Meet Daphne Selfe. She is 82 and grandmother of four. To her age truly is state of mind.
The octogenarian, attached to top agency Models 1, is Britain’s oldest working fashion model. Currently the face of Wunderkind, Daphne is still bursting with the energy of those 20 years her junior. She has appeared in Vogue, Harpers Bazaar, Marie Claire, Italian Vanity Fair, Tatler, The Observer, The Times, and the Independent to name but a few, and been photographed by the likes of Mario Testino, Nick Knight, and David Bailey. She has appeared in commercials for companies like Nivea and Olay and has modeled for designers the likes of Dolce & Gabbana, Michiko Koshino and Tata-Naka, making her Britain’s oldest catwalk model.
Daphne began her modeling career in 1950 when she was 20, and thanks to her perfect posture, incredible cheekbones, demure smile and grey hair, she’s now more popular than she’s ever been, promoting the benefits of going grey. She has never had any cosmetic surgery done, and earns up to $1,600 a day working as a model.
Commenting on her graying hair, she said: “It made me more striking. My hair is my fortune.”
Regarding competition with younger models, Daphne Selfe says most of them admire her, but they’re not jealous because they don’t see her as a threat. She admits she has a niche all of her own.
Daphne was discovered in 1950 while working in the fashion department of John Lewis in Reading. Her colleagues convinced her to enter a local modeling competition, which she ended up winning and she was then photographed by the established photographer Gilbert Adams.
When a London agency held a fashion show at the Reading store – then known as Heelas – they needed a last minute model to fill in. She proved a success and she was signed by the agency and sent on a three week training course in London. For her first job she was paid 15 guineas – the equivalent to Ł15.75.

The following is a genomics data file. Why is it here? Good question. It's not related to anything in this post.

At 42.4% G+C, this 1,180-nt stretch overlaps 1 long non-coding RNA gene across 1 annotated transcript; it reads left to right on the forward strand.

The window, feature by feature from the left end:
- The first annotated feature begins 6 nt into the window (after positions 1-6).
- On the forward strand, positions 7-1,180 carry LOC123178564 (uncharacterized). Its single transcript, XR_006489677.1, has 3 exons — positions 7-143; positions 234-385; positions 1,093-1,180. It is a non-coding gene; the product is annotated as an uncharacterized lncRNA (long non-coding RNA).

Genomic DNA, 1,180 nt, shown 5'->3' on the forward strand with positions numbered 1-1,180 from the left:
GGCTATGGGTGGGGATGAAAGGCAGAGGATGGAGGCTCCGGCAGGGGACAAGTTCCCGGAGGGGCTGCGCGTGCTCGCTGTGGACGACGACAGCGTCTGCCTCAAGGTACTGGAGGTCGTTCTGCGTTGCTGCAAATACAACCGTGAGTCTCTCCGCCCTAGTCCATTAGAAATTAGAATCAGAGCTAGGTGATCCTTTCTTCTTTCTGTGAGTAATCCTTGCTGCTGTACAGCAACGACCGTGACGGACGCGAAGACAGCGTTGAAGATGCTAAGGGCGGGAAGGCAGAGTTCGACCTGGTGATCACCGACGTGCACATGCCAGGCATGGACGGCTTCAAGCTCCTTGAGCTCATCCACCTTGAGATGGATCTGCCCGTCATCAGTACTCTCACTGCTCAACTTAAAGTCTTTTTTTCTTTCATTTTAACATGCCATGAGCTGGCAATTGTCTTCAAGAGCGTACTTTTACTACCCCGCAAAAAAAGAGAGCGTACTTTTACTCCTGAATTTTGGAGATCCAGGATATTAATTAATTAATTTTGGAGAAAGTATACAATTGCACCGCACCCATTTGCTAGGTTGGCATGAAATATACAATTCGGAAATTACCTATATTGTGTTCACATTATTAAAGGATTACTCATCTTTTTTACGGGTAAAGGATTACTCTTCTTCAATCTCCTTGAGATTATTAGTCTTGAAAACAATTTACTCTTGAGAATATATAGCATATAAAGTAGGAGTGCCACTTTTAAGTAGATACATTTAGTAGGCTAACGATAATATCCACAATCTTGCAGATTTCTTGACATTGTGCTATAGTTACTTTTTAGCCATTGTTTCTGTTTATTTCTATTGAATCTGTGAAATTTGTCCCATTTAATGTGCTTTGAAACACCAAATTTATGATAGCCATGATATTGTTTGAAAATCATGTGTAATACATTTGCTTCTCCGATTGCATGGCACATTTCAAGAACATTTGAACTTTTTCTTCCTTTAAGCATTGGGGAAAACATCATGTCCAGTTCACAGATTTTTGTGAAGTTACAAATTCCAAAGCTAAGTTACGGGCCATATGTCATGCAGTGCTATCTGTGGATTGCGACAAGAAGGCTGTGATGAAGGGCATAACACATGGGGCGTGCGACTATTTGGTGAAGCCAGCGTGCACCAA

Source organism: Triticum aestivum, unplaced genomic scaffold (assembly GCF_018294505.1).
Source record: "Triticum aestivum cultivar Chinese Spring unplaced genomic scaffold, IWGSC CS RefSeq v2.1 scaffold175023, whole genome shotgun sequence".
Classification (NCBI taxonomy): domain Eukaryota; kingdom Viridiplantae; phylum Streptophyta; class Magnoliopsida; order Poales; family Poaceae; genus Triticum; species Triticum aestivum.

She went on to become a house model for clothing manufacturers and furriers and appeared in a few advertising campaigns. She remembers she had a decent career for about five years, but she was nothing special back then. She then married and had three children but continued her modelling career.
Although she continued to work as a model, Daphne’s big break came fairly late, in 1998, a year after her husband passed away. She was contacted by her agent and asked to appear in the Red or Dead show, at London Fashion Week where she was spotted by one of the world’s largest modeling agencies, Models 1. Her modeling career really took off after that. It began with an appearance in Vogue magazine, after which she learned there were plenty of big companies eager to work with a good looking older woman to appeal to older demographics.
Daphne says she’s lucky she’s half Irish, which is where she gets her strong bone structure and slim figure, and claims her long grey hair is the secret behind her glorious career. She maintains her svelte shape by eating large amounts of fruits, vegetables and fish, drinking plenty of water and doing yoga (she can still do the splits).
When she started modelling in 1950, she weighed 10 stone and boasted vital statistics of 36-24-37. She now is a stone and a half lighter with figures that have barely altered – 36-26-36.
She said models were under pressure to be too thin: “Some girls are naturally slim, like Lily Cole, but others take it too far and just look ill and gaunt.
“There should be a far wider spread of body shapes but at the end of day, the clothes must look good too. It’s tricky.”